• Gassim H. Dohal


The protagonist’s land has been taken from him. His land is the symbol that connects the past to the present. And today’s people have to experience the consequences of the past: “everything spread across the coast of the city reminds him of the past...” To Abdul-Haleem, the past cannot be forgotten but will be passed to the next generation. And this is what he is going to do. Psychologically, Abdul-Haleem is worried and distraught.  His chief concern is how to transfer his worries to his little sons who, as he points out, “have not seen the land for which they have to struggle.”  Culturally, only males face difficulties and take revenge for their relatives. That is why Abdul-Haleem “feels sorry for [his wife] ... she is tortured but in vain and without any benefit,” and later he tells her, “You do not understand these matters.”  The society enforces patriarchy and belittles women’s role in public life. However, Abdul-Haleem’s land is not a small personal property as much as it is a tragic and national cause, for it turns out that “it is the tragedy of a nation and the calamity of a generation ...” Here the story suggests Palestine.  Many Palestinians scattered all over the Arab world after they found it difficult to live in their own territory: houses were “destroyed by the artillery of betrayal and treachery and atrocity ... The lives of many innocent people were over.” The innocent people’s relatives, after witnessing those atrocities, had no other option but “to bomb the enemy’s camps.”  In other words, their enemies made them react in such a way. In brief, Khalil I. Al-Fuzai presents in this story the Middle East cause; a dilemma that has led to more than half a century of pain and chaos and is still without a solution.  Every now and then, we hear of a resolution or a plan, but none has been implemented. On the other hand, the story refers to “the sojourners” who come “from the Far East.”  They are those people who come from East Asia.  They include Filipinos, Indonesians who work — men as drivers and women as maids — in homes, Koreans and in some cases the Chinese who have recently come to work as electricians in Saudi Arabia.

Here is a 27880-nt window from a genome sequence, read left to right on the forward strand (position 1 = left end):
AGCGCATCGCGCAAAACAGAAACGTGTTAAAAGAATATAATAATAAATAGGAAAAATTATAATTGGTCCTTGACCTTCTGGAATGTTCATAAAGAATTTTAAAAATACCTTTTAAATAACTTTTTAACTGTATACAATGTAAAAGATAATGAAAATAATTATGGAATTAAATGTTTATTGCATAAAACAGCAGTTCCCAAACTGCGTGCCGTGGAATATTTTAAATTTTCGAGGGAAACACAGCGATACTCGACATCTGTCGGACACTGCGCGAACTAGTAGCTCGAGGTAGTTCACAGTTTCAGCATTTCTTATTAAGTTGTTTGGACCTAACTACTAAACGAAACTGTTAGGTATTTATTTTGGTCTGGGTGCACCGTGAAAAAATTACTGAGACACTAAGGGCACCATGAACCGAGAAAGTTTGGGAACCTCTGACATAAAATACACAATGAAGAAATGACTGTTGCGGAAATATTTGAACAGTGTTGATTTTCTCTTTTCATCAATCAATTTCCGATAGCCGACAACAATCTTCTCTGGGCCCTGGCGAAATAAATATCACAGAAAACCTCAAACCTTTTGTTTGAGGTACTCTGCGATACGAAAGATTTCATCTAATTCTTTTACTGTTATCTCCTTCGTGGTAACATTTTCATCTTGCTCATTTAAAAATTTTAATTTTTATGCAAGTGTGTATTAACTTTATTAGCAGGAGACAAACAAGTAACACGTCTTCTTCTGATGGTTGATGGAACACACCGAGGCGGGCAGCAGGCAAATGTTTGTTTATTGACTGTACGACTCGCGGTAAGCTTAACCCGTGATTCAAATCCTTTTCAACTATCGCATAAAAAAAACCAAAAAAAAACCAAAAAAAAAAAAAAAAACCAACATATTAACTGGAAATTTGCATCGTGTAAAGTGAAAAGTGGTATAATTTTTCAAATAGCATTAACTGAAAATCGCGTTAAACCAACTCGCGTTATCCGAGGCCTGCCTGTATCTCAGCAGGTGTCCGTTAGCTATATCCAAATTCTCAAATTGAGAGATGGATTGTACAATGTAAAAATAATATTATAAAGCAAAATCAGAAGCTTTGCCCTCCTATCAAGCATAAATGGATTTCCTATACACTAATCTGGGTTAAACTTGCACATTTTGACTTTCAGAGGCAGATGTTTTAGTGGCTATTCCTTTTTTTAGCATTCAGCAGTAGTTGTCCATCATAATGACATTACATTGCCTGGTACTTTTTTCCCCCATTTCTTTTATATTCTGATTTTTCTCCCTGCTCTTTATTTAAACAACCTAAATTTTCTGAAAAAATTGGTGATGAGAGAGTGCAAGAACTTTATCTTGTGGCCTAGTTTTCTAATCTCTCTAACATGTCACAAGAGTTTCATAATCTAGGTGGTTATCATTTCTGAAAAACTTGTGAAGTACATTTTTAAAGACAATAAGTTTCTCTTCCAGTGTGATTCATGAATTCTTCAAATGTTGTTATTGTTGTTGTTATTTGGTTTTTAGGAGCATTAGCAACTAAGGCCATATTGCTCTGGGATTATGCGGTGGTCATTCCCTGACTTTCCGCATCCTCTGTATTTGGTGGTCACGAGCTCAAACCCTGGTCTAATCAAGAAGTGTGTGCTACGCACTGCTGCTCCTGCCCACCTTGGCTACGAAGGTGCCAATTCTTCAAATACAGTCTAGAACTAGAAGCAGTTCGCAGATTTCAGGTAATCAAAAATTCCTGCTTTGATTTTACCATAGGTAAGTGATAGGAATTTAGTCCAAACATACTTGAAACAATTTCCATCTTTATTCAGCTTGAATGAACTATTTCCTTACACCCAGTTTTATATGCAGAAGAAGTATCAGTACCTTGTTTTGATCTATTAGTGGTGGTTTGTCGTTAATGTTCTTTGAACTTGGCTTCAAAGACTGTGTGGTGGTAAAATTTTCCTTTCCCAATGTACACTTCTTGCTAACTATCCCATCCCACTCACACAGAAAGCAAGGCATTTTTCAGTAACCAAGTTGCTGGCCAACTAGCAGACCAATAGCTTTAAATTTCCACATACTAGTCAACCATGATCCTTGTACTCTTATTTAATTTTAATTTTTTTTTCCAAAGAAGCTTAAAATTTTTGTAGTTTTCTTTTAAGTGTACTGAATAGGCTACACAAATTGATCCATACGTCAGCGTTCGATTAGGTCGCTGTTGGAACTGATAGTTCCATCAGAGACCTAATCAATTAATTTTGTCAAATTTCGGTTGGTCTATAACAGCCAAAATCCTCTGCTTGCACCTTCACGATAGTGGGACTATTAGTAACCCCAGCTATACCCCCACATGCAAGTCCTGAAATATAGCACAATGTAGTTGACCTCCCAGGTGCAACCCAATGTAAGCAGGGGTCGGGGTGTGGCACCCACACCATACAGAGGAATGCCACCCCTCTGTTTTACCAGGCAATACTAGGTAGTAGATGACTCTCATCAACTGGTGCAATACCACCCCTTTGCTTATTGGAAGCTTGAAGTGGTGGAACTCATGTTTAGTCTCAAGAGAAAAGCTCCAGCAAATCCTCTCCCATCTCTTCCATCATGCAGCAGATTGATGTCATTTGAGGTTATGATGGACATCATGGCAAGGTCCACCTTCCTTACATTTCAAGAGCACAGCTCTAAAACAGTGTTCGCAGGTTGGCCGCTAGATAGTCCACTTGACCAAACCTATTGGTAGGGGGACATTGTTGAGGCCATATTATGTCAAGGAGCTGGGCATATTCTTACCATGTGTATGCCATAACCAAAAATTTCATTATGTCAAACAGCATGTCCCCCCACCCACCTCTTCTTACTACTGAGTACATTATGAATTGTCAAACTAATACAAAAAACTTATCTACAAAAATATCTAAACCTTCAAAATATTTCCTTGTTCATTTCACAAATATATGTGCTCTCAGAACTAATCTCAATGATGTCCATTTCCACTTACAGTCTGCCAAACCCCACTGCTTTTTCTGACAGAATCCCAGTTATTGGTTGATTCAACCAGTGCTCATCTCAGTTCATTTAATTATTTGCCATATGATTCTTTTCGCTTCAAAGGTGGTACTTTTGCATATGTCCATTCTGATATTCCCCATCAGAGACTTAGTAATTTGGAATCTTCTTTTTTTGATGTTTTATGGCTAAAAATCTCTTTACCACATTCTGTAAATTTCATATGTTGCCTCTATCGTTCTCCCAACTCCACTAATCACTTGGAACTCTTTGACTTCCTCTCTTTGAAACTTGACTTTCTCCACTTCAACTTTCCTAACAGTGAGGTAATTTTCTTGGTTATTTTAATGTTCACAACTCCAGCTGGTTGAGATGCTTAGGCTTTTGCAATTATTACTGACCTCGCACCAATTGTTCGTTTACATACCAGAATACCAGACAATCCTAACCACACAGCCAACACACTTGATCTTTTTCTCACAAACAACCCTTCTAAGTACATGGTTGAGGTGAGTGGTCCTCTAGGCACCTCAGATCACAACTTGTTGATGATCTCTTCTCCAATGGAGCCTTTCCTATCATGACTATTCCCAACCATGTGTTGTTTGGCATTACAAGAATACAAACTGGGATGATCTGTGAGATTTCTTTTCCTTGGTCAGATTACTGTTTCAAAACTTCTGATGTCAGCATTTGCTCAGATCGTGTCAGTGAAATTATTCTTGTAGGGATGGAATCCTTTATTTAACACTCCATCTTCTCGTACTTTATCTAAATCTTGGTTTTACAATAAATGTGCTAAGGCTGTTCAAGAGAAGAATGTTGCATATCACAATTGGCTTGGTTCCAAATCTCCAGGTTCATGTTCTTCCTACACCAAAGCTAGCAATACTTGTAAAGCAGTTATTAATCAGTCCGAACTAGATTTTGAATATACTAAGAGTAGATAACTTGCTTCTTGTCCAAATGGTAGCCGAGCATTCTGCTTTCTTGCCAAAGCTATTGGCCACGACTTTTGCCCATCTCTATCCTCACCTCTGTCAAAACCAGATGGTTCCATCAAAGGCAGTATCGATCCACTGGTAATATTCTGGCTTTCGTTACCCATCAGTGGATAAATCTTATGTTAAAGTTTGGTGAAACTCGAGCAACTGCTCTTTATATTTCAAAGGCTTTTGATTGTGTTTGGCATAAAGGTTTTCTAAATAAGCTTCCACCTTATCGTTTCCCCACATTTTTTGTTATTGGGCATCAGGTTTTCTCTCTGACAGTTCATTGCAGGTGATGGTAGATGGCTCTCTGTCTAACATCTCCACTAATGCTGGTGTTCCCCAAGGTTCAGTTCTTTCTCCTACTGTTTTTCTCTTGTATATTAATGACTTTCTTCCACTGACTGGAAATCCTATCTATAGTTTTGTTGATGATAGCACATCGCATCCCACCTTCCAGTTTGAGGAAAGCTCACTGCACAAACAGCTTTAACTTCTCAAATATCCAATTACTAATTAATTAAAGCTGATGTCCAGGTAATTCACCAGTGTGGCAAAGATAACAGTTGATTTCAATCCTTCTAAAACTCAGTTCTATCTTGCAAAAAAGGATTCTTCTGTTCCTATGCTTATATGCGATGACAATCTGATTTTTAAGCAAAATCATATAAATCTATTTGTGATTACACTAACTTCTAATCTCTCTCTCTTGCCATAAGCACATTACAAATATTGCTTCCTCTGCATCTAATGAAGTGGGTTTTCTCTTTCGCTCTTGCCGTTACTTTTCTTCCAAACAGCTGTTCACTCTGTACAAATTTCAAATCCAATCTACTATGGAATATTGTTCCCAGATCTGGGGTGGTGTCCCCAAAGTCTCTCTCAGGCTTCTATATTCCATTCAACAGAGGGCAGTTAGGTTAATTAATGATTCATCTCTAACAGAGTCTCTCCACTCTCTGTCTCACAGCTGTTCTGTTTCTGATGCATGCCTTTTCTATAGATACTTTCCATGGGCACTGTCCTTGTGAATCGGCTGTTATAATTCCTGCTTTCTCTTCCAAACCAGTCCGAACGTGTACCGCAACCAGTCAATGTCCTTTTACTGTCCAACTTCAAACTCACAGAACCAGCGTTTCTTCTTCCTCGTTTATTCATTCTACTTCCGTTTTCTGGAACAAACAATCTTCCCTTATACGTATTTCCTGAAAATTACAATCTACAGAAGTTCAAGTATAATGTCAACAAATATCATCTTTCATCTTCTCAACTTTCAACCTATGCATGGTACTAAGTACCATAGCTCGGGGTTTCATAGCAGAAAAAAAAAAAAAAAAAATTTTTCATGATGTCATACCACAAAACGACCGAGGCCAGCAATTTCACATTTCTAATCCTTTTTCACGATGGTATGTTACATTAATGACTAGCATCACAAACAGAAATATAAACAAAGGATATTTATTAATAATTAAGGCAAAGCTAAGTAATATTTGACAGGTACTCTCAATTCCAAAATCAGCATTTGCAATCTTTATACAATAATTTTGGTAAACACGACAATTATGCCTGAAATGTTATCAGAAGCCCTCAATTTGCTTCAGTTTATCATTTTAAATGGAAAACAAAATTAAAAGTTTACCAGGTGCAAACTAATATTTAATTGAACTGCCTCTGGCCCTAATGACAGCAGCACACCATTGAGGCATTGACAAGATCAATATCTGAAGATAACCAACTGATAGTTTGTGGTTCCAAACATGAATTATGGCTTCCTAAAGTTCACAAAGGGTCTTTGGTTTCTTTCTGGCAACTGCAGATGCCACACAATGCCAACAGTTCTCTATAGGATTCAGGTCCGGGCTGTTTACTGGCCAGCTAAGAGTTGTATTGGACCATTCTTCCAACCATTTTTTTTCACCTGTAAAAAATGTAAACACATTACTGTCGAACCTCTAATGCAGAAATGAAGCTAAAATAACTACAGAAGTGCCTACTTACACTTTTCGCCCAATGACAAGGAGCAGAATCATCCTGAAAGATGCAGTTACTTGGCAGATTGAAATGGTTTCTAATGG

Keywords:  Khalil al-Fuzai, Saudi, short story, “After the Hurricane”.    


KHALIL I. AL-FUZAI (1940- ) is a literary writer from Saudi Arabia. In his writings, he introduced his culture, addressing many social, cultural, and religious issues he saw in his society.

This story was translated from the following Arabic source: Al-Fuzai, Khalil I.Thursday Fair. (سوق الخميس). Taif: Taif Literary Club, 1979: 37-42.

An introduction a reader may need to connect the text to its context.

... Every now and then there are few dots found in the source text.




How to Cite

Dohal, G. H. (2018). A TRANSLATION INTO ENGLISH OF KHALIL I. AL-FUZAI’S “AFTER THE HURRICANE”. ANGLISTICUM. Journal of the Association-Institute for English Language and American Studies, 7(11), 10–12. Retrieved from https://anglisticum.org.mk/index.php/IJLLIS/article/view/1791



Volume 7, No.11, November, 2018